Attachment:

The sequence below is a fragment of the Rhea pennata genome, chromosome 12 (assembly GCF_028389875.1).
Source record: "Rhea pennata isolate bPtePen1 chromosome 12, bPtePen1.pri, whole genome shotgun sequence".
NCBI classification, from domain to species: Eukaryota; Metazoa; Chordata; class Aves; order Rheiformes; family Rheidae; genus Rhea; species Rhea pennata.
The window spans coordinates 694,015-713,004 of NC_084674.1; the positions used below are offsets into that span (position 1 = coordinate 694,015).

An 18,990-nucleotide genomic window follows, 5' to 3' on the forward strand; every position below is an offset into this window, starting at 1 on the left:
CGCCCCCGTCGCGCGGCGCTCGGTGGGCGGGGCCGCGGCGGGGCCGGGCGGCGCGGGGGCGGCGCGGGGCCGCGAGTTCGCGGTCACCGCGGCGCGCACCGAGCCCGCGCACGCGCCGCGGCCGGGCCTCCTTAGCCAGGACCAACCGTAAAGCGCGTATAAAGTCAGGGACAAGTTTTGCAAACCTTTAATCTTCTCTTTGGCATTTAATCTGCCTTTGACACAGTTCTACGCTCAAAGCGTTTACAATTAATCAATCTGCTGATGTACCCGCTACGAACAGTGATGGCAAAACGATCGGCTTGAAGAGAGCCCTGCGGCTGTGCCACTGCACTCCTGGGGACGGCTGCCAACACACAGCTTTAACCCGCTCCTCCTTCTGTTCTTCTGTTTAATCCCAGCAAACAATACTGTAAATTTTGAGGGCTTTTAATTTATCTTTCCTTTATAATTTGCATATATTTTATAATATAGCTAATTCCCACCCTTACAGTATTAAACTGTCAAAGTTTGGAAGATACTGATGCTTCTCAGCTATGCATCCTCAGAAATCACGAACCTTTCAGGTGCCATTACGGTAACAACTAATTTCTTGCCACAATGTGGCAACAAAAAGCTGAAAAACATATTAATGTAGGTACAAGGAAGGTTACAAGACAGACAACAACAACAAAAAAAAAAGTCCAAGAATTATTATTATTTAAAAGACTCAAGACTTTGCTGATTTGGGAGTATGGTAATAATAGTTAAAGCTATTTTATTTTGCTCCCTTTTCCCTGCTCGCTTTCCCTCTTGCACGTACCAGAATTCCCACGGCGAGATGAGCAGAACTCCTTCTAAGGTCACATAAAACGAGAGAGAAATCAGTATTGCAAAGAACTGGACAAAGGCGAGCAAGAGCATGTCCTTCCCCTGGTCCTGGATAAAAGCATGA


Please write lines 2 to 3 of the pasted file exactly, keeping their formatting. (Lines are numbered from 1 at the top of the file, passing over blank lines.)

Source record: "Rhea pennata isolate bPtePen1 chromosome 12, bPtePen1.pri, whole genome shotgun sequence".
NCBI classification, from domain to species: Eukaryota; Metazoa; Chordata; class Aves; order Rheiformes; family Rheidae; genus Rhea; species Rhea pennata.